Tuesday, March 18, 2014

A discovery in Castillon du Gard




"Medieval village, first left." We made the turn and snaked up the hill towards Castillon-du-Gard, emitting suffused sighs of wonder with each twist of the panorama. A discovery was in front of us, waiting.

Admittedly, they are increasingly rare for Remi and I. For his various photographic projects, we have criss-crossed la Provence and the eastern reaches of the neighboring Languedoc and wear our metallic merit badges proudly. We even know of secret villages and bijous that are hidden in plain sight.

But Castillon? Well, it was just a mark on the map that we passed on our way to the Pont du Gard and my beloved Uzès. As we had just left nearby St. Hilaire d'Ozilhan and were taking the long road home (aka driving in the opposite direction of where we needed to go), it was time to explore. The light was softening to  a whisper and as we pulled ourselves and the pups out of the car, we realized that we had the streets to ourselves, just as we prefer.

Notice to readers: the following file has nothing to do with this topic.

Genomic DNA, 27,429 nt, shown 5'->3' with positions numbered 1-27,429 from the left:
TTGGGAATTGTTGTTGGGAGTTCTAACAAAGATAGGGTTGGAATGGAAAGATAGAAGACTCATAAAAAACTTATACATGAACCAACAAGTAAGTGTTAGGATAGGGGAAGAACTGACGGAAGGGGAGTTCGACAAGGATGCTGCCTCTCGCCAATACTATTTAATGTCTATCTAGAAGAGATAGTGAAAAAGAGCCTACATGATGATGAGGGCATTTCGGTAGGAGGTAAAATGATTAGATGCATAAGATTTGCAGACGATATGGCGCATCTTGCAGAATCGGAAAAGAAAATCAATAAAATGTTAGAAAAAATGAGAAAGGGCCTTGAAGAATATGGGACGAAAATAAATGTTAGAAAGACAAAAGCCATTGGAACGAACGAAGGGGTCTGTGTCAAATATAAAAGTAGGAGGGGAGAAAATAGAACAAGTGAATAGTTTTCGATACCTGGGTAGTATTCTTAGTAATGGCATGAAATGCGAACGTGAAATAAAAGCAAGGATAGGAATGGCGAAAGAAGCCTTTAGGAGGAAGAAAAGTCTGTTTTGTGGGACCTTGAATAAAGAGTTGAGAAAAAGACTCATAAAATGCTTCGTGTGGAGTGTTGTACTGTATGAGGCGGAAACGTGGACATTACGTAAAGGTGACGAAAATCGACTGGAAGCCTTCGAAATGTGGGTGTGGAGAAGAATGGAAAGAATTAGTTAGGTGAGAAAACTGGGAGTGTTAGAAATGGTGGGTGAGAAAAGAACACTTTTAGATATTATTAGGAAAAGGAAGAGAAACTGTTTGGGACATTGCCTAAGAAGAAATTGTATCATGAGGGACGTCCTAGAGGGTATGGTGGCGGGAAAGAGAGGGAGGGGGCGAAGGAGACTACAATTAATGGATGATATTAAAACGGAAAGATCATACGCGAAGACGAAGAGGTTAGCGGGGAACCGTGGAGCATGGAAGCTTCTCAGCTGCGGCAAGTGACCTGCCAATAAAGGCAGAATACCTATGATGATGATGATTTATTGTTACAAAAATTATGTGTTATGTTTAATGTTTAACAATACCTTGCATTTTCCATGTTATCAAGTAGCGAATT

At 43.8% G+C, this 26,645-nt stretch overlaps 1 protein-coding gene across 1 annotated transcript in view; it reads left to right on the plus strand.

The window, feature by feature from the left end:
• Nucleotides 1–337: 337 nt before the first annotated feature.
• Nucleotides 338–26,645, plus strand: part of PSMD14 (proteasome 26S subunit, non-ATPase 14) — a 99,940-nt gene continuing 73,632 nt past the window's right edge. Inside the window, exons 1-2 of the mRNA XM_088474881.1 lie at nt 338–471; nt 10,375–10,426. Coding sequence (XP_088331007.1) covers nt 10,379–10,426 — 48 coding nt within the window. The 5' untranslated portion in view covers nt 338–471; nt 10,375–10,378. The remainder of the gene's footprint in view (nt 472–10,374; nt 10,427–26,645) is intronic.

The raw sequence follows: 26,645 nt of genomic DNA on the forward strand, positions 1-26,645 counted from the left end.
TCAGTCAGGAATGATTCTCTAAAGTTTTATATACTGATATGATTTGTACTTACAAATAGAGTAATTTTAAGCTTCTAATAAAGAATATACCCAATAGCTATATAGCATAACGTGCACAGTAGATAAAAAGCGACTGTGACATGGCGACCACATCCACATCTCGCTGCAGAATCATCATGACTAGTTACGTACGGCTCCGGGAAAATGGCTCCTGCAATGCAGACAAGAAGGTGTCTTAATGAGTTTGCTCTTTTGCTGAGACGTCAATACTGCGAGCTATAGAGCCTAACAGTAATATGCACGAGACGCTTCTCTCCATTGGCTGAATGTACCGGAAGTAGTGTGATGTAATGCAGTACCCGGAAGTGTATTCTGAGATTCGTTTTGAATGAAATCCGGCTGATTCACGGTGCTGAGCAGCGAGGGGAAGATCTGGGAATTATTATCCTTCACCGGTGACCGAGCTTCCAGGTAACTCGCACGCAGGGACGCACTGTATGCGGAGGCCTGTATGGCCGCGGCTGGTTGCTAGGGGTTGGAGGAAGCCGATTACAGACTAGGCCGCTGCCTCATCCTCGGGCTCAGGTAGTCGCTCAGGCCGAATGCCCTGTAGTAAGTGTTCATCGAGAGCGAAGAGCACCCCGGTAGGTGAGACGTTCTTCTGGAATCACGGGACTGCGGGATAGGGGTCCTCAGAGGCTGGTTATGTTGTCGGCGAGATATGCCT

And what unusual streets they are, such perfect cut stone paths...rock against rock to echo...


...and lead us down the yellow brick road...


...into a forest where things haven't changed actually, not since one thousand years.


And yet I felt slightly ill at ease, as if the old stones were holding their breath, waiting for us to leave them in peace. We did and let the light lie behind us.


Mystery is a fickle dancer. So, of course we were immediately tempted to go back by day...


...and discern with a wagging finger...had we been imagining things?


Solidly, yes. 


For there was something of the touch too much perfect...


...a stage set without blunder...


...as if the joke was on us.


What to make of this and these - those pictures that beg to be taken without posing?


A bit like a Frenchman captivated by an insouciant minx, we were slightly under its spell.


We visited a house for sale and returned, returned again; trying to imagine ourselves walking those streets...


...so different from the rowdy roll of Arles with no graffiti, no garbage, no wild cats to be seen. Could we? The answer is no. At least no for now.